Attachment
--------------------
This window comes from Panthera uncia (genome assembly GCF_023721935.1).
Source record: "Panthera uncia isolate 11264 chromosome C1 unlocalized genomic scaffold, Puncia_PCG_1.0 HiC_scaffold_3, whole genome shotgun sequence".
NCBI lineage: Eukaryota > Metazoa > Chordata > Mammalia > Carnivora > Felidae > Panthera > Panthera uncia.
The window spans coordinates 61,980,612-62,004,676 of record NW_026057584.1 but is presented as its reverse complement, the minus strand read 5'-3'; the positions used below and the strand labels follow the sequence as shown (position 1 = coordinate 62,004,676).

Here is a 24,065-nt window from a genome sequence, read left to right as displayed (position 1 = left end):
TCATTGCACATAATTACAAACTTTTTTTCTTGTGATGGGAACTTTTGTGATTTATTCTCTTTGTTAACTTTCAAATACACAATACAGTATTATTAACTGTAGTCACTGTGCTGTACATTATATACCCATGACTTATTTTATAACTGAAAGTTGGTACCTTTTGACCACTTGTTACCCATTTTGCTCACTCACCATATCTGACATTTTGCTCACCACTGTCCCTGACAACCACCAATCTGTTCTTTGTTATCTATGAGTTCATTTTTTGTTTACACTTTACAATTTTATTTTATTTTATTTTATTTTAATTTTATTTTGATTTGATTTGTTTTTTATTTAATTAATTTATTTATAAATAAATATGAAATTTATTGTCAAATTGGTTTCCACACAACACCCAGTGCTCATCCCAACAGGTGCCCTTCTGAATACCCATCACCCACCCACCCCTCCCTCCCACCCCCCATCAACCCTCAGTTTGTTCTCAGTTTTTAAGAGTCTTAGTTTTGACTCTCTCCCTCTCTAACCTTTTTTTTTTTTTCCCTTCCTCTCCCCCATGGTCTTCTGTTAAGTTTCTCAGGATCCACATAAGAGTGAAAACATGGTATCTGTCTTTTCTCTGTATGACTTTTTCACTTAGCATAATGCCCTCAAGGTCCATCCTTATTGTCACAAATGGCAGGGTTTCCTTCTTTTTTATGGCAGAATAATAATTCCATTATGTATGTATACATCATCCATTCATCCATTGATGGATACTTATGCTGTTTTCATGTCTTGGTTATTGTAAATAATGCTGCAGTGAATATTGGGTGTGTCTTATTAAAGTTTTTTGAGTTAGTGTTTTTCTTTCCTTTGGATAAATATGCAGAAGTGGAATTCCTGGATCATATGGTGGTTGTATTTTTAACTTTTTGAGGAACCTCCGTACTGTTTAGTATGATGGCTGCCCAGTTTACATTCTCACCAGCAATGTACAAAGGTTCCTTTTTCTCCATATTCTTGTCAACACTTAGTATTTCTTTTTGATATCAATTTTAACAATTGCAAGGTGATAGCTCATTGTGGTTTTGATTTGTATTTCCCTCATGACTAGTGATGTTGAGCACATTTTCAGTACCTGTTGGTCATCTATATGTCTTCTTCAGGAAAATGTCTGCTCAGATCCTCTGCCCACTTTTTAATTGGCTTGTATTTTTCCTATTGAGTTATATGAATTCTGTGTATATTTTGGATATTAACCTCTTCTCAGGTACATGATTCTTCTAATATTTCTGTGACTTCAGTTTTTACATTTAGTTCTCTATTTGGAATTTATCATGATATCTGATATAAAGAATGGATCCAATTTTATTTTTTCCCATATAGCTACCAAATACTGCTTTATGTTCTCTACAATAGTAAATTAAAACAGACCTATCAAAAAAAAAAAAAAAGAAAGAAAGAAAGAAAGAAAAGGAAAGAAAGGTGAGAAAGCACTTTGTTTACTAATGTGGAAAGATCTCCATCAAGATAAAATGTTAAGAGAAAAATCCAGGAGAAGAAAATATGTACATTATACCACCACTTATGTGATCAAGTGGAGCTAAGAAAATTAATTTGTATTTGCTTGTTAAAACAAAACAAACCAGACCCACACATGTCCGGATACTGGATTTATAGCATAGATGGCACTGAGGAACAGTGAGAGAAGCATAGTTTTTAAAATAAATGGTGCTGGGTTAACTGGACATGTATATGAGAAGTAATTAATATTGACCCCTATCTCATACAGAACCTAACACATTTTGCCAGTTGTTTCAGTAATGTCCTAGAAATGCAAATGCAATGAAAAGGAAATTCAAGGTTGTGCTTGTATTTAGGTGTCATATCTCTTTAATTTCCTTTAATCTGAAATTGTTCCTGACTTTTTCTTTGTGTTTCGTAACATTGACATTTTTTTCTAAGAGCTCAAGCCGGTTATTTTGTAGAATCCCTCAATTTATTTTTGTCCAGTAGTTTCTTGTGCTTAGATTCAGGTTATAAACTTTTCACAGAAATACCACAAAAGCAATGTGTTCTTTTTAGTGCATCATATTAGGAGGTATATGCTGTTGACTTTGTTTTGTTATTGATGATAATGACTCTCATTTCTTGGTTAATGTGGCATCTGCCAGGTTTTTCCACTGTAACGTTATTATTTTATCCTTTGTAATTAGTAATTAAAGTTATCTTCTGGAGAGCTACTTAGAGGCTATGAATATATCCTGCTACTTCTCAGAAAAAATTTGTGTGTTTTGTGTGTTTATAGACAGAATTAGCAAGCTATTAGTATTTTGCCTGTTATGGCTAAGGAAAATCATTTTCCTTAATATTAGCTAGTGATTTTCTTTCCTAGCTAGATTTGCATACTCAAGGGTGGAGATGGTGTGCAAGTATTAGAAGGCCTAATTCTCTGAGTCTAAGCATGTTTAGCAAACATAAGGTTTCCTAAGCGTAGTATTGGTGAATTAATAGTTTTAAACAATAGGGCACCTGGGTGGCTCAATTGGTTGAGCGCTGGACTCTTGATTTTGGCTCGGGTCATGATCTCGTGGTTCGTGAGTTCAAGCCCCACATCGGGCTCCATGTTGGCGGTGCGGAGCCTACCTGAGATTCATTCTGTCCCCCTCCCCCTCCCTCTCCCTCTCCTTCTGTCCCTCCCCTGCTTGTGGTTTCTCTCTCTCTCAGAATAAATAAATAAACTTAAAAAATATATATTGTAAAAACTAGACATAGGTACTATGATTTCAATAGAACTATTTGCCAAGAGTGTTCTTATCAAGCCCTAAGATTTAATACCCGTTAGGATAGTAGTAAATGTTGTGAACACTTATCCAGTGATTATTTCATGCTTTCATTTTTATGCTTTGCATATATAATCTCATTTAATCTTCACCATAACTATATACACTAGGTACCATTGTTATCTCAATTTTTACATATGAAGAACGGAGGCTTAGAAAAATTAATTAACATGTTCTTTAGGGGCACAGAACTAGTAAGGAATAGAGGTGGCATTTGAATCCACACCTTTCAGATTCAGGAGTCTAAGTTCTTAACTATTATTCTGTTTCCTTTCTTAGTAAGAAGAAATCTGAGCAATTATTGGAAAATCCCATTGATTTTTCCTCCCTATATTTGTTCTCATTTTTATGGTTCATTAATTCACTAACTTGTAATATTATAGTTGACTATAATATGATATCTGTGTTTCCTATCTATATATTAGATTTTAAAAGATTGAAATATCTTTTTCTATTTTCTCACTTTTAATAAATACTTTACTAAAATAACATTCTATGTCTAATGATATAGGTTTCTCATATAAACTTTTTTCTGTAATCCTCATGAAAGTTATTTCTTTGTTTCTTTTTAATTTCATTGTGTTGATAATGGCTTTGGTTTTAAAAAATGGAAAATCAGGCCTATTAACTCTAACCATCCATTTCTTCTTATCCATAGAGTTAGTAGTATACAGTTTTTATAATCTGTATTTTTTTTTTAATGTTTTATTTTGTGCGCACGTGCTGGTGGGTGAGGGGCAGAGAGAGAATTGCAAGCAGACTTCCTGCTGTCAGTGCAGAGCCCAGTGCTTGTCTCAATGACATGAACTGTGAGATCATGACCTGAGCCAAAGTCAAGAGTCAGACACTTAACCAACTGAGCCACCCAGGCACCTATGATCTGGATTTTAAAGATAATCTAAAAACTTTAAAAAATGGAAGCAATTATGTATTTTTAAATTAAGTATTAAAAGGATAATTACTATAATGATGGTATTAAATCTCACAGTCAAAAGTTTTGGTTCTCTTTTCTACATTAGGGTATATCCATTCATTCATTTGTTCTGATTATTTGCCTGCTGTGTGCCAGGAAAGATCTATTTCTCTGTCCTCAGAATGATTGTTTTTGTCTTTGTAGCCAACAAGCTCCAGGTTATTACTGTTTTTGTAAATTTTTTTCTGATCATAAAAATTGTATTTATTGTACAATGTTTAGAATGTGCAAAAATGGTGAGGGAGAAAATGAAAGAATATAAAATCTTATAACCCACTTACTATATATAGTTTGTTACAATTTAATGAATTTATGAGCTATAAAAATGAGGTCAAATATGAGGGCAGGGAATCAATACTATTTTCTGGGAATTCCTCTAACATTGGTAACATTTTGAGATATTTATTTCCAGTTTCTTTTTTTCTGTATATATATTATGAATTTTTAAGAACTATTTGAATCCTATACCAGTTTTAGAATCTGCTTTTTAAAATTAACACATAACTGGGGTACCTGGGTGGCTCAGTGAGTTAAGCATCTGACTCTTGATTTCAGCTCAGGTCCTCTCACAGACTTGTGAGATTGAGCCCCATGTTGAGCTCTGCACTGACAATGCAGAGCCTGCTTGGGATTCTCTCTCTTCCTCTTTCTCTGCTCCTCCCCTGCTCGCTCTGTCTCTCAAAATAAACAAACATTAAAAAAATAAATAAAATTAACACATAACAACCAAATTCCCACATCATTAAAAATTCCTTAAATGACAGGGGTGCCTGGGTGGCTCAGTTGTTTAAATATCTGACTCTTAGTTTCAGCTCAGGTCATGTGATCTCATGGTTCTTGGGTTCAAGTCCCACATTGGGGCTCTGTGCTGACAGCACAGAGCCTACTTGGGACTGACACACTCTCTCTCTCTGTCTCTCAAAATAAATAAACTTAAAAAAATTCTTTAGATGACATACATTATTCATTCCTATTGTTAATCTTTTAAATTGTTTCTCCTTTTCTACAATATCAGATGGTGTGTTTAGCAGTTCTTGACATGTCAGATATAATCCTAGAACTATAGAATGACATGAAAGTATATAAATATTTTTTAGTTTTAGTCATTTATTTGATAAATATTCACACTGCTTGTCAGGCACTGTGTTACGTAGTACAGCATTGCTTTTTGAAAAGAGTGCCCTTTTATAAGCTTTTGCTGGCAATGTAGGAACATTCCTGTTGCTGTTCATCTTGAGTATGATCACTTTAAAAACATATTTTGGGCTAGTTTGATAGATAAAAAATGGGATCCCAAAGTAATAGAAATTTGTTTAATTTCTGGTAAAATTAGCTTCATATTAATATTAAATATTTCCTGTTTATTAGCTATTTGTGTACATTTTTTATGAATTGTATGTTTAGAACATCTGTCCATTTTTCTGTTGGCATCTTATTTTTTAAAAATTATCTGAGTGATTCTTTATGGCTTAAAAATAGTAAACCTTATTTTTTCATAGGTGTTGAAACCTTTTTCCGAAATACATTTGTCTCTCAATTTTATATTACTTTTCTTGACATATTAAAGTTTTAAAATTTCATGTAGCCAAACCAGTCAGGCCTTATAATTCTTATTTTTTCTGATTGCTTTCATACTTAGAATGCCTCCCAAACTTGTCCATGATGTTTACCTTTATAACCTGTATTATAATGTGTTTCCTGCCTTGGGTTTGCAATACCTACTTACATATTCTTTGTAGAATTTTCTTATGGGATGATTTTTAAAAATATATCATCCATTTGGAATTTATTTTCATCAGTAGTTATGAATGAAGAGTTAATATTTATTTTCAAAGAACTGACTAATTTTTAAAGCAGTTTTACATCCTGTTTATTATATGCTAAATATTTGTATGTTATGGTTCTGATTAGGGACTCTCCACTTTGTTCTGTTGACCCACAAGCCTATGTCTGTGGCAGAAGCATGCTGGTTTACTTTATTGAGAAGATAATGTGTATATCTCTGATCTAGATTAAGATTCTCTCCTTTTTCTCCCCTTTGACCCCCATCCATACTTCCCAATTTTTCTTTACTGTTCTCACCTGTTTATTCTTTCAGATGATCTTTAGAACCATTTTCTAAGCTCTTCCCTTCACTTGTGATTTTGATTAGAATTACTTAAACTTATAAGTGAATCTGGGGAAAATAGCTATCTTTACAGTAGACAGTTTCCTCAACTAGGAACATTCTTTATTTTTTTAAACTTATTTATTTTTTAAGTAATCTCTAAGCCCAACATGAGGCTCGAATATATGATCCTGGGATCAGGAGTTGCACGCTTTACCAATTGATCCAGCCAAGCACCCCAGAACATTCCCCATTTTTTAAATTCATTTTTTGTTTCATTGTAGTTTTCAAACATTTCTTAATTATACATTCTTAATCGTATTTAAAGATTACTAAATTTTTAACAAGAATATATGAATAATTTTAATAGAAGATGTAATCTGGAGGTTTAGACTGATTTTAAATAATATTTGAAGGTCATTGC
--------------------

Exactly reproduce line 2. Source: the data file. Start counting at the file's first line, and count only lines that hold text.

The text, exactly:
Source record: "Panthera uncia isolate 11264 chromosome C1 unlocalized genomic scaffold, Puncia_PCG_1.0 HiC_scaffold_3, whole genome shotgun sequence".